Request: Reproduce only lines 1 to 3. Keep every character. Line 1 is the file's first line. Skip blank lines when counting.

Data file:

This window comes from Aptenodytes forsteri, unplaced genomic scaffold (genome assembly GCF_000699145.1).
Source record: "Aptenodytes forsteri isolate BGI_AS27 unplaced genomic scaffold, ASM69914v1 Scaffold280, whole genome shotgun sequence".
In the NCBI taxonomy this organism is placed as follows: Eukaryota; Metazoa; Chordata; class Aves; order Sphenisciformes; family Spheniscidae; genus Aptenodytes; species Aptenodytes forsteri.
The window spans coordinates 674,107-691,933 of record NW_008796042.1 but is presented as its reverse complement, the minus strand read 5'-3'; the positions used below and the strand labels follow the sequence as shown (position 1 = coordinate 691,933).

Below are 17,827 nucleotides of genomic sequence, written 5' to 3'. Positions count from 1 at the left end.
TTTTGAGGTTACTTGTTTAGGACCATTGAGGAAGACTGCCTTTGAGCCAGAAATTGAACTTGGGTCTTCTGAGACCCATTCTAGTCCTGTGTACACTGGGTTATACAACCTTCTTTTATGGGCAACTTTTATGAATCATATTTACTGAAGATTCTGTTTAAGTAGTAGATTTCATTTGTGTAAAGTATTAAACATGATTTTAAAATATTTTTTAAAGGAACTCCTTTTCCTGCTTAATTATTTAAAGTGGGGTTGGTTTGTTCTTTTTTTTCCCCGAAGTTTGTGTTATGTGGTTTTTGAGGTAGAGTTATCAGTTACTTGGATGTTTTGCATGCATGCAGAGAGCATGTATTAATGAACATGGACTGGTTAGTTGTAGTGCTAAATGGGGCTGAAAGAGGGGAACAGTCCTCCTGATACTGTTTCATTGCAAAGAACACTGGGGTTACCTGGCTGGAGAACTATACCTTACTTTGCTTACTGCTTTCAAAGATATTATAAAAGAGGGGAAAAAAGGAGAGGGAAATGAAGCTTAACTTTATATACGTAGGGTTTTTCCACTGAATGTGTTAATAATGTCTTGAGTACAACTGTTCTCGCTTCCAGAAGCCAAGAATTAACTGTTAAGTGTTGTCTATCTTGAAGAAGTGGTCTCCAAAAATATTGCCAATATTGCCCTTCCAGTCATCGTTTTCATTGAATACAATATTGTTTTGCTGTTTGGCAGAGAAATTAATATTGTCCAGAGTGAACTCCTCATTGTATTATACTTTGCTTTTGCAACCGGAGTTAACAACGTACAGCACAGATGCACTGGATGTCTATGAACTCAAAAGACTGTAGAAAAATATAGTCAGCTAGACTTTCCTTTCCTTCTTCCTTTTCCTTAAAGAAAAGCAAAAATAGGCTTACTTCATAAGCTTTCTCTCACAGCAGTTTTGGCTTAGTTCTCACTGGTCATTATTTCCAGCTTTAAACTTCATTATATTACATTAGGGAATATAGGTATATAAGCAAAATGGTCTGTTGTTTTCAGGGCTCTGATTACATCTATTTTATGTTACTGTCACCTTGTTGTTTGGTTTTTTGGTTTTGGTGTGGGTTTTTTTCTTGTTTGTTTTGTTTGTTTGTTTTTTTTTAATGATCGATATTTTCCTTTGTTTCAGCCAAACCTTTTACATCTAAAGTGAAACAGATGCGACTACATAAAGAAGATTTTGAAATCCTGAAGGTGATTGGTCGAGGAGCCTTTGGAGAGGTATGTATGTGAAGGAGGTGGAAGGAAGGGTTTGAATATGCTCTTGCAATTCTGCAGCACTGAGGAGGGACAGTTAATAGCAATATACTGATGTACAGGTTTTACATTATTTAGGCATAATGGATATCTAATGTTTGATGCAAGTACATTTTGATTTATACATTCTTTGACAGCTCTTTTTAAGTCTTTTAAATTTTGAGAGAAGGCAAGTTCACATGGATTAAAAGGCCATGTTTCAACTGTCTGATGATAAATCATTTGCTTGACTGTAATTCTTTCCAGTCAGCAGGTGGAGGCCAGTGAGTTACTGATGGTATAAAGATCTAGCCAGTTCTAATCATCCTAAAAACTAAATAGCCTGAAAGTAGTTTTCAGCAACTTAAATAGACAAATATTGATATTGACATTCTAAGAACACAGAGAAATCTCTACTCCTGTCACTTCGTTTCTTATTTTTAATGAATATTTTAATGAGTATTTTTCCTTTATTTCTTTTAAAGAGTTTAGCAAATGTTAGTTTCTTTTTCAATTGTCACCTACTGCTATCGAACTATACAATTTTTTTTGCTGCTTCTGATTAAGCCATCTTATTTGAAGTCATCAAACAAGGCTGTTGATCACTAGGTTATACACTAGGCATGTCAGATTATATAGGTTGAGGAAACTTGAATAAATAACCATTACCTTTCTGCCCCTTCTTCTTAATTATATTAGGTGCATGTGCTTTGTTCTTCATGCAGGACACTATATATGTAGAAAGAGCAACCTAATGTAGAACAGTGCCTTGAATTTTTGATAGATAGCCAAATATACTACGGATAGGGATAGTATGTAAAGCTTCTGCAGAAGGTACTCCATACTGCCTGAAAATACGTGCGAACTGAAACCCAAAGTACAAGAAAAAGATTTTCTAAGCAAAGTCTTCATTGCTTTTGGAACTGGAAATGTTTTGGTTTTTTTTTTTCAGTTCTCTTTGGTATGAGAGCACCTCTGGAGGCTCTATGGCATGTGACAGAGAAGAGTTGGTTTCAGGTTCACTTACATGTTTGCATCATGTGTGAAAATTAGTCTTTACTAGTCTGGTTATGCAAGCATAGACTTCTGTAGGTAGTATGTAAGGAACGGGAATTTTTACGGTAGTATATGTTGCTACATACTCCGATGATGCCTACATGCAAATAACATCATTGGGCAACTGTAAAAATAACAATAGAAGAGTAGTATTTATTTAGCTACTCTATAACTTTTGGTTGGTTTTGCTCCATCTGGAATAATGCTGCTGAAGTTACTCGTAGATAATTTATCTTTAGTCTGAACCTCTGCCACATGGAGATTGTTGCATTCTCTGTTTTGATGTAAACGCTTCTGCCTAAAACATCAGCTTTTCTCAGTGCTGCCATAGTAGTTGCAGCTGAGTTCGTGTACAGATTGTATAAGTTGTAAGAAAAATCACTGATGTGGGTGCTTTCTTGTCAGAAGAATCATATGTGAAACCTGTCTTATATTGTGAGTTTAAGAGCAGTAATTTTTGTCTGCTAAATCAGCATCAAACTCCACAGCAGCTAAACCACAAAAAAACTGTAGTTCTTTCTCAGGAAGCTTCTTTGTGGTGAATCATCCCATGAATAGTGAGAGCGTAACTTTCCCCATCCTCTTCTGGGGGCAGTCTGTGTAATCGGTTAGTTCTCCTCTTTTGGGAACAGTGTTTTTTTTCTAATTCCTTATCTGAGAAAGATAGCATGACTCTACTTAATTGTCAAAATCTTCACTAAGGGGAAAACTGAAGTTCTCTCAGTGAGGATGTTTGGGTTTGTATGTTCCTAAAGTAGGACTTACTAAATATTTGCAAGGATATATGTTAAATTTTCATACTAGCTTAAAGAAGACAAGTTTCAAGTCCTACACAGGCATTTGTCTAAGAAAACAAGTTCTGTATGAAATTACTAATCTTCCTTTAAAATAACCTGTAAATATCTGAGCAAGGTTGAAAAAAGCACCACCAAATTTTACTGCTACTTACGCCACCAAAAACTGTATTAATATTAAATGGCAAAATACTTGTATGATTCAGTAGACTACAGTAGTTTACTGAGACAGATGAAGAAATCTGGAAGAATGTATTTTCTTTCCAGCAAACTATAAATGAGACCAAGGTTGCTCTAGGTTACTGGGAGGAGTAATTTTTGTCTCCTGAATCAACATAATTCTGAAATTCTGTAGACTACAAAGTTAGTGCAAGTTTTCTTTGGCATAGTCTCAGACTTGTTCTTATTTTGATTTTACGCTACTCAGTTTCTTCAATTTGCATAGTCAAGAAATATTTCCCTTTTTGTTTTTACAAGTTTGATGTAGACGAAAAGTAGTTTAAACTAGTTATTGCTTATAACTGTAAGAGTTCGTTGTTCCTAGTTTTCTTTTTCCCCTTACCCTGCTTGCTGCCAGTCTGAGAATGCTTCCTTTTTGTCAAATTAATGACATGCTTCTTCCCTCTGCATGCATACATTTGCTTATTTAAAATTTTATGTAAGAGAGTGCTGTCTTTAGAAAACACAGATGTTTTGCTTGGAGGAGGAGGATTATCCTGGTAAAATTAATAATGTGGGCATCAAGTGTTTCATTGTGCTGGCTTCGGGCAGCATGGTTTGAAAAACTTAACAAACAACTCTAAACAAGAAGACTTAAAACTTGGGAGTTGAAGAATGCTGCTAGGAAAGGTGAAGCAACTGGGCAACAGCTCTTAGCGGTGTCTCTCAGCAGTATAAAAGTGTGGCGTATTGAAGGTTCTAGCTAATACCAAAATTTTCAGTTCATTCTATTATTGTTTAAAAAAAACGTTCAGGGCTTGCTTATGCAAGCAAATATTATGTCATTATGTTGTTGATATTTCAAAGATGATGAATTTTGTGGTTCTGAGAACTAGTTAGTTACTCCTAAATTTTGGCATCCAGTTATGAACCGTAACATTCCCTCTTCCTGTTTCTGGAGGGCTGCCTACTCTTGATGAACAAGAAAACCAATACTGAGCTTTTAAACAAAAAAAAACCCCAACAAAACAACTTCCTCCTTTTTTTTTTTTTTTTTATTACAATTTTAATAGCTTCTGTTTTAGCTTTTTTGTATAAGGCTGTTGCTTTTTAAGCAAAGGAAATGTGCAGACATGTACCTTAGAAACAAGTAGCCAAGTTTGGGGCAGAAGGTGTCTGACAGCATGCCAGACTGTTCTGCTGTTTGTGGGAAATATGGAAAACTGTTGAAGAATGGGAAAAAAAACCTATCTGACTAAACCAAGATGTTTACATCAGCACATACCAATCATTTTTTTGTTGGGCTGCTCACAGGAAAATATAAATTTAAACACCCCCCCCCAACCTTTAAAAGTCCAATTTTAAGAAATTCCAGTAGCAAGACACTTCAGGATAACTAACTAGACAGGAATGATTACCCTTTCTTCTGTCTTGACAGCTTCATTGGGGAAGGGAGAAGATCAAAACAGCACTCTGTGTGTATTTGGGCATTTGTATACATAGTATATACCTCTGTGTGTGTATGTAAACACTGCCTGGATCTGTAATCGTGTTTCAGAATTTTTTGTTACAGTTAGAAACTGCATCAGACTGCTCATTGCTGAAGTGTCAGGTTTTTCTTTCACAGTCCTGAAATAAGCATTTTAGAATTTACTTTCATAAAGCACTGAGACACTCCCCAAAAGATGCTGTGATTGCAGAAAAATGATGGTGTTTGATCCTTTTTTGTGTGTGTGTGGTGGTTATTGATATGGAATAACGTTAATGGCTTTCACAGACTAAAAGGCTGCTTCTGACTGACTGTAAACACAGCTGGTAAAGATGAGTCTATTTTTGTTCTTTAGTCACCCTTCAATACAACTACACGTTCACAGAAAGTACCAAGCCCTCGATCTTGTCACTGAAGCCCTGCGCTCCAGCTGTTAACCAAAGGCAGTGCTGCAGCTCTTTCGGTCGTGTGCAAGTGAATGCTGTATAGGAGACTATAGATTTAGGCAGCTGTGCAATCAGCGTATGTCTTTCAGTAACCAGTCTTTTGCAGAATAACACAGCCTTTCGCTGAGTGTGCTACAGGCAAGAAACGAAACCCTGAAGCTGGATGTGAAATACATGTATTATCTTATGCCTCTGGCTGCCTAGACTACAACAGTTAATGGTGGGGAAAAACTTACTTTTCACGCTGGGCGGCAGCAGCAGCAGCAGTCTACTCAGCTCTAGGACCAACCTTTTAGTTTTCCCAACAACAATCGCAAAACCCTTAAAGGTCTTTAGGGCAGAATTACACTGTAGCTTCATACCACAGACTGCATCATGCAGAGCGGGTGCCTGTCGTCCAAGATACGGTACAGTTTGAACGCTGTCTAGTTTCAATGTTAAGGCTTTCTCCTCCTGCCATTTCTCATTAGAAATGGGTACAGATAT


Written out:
This window comes from Aptenodytes forsteri, unplaced genomic scaffold (genome assembly GCF_000699145.1).
Source record: "Aptenodytes forsteri isolate BGI_AS27 unplaced genomic scaffold, ASM69914v1 Scaffold280, whole genome shotgun sequence".
In the NCBI taxonomy this organism is placed as follows: Eukaryota; Metazoa; Chordata; class Aves; order Sphenisciformes; family Spheniscidae; genus Aptenodytes; species Aptenodytes forsteri.